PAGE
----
Some weapons can be carried in checked baggage under TSA regulations, but the owner must declare the weapon to the airline prior to flight.
SAN ANTONIO — Transportation Security Administration (TSA) agents at San Antonio International Airport on Monday confiscated what appeared to be an anti-tank rifle.
TSA spokeswoman Patricia Mancha said officers found an item resembling an 84mm Carl Gustav recoilless rifle in checked baggage.
The owner of the suitcase did not inform the airline of the presence of firearms, prompting TSA agents to confiscate the suitcase.
“Thank God we don’t often see weapons of this caliber,” Mancha said.
The Carl Gustav rifle is one of the most portable anti-tank weapons. Swedish manufacturers released the first model in 1946.
In Texas, it is legal to own anti-tank guns if the owner registers the explosive weapon with the Bureau of Alcohol, Tobacco, Firearms, and Explosives (ATF) and passes a thorough background check. Americans may also fly with such weapons as long as they comply with TSA’s firearms regulations.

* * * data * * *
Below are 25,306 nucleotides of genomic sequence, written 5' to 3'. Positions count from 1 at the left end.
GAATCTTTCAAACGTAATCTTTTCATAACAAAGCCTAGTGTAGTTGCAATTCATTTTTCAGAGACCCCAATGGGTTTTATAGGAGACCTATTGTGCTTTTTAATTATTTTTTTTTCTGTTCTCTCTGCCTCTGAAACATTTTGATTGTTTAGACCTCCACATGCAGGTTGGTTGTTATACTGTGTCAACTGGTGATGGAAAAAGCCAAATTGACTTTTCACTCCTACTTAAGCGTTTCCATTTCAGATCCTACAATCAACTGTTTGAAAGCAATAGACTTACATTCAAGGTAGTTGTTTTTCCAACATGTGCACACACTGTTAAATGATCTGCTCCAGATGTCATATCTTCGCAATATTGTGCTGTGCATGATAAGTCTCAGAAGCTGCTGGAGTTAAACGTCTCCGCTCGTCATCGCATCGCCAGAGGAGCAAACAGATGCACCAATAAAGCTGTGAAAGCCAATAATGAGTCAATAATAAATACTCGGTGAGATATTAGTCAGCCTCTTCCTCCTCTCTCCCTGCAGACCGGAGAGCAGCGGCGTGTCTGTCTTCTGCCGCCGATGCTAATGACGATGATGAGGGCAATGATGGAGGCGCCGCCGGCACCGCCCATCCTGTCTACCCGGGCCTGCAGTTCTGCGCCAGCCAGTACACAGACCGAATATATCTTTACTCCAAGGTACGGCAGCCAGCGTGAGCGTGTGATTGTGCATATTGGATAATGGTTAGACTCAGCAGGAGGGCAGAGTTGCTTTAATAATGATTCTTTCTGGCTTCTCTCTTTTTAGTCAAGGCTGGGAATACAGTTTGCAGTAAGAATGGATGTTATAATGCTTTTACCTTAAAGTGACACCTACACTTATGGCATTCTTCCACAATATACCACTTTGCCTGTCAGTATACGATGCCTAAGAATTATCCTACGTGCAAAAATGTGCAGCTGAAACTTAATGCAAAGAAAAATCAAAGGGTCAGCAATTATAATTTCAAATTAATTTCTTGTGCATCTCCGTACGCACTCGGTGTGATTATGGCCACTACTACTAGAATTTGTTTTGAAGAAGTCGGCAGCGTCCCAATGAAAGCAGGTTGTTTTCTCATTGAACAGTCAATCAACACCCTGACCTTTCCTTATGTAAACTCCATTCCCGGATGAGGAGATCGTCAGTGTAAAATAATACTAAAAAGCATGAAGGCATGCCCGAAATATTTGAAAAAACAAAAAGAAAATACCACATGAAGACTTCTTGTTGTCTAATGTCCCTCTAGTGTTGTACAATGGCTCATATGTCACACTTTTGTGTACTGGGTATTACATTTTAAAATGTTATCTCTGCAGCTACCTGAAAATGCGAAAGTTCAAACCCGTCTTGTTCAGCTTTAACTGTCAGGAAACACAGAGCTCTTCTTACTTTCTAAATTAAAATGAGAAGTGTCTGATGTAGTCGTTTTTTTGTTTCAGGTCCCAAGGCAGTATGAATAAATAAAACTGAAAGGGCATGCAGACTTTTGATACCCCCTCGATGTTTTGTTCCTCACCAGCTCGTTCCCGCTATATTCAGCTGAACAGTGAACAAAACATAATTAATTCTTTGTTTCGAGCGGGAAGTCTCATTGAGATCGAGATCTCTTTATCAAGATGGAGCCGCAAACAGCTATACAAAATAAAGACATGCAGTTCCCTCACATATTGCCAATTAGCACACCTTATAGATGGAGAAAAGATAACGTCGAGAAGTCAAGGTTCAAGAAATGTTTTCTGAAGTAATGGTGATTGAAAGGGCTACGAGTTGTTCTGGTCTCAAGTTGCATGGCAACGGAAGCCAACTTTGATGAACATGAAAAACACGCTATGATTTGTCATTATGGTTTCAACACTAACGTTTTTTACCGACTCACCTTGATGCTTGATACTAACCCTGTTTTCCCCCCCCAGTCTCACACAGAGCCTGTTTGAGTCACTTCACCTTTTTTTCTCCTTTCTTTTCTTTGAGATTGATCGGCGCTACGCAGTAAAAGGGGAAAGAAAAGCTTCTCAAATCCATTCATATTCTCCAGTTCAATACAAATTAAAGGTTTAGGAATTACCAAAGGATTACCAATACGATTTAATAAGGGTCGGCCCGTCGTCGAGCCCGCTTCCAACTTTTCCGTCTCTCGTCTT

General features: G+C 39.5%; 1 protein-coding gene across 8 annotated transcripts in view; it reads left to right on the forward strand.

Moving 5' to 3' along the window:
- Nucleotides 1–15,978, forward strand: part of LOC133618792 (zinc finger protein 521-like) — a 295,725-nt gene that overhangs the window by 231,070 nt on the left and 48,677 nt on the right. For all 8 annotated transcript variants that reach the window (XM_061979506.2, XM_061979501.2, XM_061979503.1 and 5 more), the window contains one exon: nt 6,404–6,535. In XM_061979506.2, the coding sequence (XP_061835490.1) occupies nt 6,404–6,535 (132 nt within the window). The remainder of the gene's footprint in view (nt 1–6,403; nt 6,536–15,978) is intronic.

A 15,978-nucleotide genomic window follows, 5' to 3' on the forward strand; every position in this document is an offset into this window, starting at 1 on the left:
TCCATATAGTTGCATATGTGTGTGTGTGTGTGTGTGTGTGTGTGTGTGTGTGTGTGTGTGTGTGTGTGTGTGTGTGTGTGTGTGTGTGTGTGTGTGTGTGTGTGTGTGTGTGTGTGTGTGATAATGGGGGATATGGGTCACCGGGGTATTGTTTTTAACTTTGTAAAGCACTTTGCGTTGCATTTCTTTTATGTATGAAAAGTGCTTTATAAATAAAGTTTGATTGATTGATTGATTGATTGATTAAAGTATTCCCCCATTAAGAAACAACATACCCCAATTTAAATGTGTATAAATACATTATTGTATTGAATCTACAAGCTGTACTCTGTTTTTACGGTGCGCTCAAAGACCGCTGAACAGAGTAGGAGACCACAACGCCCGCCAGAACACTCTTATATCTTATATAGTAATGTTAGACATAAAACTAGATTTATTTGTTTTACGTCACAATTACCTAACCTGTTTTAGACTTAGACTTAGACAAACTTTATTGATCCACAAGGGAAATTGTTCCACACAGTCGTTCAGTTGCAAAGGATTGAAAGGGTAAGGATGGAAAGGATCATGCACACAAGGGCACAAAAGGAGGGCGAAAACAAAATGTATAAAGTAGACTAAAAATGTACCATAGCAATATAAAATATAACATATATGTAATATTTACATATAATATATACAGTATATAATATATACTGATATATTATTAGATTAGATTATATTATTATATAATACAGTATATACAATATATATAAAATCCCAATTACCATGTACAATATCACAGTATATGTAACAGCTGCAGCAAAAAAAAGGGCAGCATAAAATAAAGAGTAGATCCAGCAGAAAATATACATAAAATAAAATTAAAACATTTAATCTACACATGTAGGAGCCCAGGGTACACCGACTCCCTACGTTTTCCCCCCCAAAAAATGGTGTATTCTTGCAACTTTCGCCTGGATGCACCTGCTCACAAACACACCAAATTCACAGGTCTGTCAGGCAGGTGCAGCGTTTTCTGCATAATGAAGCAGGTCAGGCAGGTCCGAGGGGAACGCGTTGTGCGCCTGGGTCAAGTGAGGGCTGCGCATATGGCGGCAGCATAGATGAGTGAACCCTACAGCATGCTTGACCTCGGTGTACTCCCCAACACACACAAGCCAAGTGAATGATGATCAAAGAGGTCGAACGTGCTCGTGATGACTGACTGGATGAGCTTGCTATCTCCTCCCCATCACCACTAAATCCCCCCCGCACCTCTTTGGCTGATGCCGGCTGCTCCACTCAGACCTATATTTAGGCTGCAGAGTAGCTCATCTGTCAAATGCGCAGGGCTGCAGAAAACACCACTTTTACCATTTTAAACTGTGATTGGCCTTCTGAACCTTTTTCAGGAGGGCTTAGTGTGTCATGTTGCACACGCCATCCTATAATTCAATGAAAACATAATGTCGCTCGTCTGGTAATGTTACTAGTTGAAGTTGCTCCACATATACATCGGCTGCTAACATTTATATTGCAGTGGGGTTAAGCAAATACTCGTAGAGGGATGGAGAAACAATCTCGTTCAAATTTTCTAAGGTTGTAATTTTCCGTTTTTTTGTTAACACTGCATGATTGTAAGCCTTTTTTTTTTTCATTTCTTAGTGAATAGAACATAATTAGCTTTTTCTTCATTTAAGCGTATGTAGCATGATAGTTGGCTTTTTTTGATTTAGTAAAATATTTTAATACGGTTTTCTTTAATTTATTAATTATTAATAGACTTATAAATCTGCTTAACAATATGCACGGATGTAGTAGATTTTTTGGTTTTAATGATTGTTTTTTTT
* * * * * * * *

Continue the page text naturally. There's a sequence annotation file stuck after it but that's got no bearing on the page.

Weapons may be transported in checked baggage if they are unloaded, stored in a hard container, and if the owner has declared the weapon to be on their airline.
“It’s really worrisome for those who want to travel with such weapons not to follow the rules,” Mancha said. “It is not difficult. It’s not a secret”.
But two weapons experts told KENS 5 that the confiscated luggage could contain a replica Carl Gustav rifle or an inert shotgun.
Pilots may place a replica weapon in their checked baggage without claiming it, but they may not fly with items resembling explosives. Mancha couldn’t tell if it was possible to fly with the fake Carl Gustav.
However, she said the owner of the suitcase should have reported the item to TSA or the airline before checking the suitcase.
Mancha said the San Antonio authorities are looking into the matter. San Antonio Police Department officials said Tuesday morning that although no charges were filed and the weapon was “demilitarized” and could not be fired, it was handed over to a passenger’s relative after the Transportation Security Administration did not allow it to be taken. on Board.
On Tuesday, the nation’s largest gun show begins in Las Vegas. SAPD was able to confirm that the passenger was heading there.
Here’s more about TSA’s firearms regulations.
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